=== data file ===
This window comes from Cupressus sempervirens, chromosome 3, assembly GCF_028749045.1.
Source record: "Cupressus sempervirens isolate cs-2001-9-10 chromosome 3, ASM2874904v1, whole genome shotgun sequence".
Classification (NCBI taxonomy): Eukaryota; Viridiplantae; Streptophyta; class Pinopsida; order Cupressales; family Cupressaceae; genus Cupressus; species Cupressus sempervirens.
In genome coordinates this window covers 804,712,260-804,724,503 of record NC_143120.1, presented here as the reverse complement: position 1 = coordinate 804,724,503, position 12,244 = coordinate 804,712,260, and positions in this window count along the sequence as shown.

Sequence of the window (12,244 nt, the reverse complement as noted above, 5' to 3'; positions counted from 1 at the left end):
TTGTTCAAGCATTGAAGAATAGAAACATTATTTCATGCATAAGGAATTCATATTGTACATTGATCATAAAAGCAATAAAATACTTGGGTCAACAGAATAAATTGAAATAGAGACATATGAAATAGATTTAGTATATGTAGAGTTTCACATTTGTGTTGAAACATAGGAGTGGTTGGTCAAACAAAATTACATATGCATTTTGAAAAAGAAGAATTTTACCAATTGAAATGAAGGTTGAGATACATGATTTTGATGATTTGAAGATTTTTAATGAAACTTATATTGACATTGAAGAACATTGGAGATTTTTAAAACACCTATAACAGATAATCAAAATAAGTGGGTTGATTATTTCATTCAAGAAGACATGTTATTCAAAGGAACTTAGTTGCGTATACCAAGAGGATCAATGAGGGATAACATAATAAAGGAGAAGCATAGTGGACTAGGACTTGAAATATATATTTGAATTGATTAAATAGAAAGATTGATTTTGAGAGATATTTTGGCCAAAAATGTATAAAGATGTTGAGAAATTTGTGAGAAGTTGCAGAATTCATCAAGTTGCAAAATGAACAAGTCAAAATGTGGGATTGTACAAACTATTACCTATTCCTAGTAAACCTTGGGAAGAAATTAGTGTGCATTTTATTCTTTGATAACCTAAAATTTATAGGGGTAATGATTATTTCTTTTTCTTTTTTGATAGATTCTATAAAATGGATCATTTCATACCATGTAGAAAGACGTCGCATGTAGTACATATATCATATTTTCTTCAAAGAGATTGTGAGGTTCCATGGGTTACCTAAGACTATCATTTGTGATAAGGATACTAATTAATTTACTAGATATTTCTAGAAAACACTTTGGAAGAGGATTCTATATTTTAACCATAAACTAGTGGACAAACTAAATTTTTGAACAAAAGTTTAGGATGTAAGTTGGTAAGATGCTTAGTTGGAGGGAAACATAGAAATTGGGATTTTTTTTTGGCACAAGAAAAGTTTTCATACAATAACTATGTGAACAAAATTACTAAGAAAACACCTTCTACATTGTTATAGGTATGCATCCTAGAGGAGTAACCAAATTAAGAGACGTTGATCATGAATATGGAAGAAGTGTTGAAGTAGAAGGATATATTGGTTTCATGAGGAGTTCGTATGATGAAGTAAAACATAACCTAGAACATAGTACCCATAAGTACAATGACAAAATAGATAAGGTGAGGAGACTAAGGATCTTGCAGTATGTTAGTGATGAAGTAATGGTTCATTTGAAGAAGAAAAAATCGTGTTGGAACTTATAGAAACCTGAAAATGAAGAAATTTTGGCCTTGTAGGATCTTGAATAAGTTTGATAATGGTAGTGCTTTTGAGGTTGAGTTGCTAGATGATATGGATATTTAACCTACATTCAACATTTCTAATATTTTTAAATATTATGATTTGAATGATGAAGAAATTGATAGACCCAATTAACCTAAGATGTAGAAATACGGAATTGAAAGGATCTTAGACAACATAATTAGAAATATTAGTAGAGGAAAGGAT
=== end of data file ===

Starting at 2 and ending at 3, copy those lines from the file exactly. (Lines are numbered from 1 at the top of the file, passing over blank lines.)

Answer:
Source record: "Cupressus sempervirens isolate cs-2001-9-10 chromosome 3, ASM2874904v1, whole genome shotgun sequence".
Classification (NCBI taxonomy): Eukaryota; Viridiplantae; Streptophyta; class Pinopsida; order Cupressales; family Cupressaceae; genus Cupressus; species Cupressus sempervirens.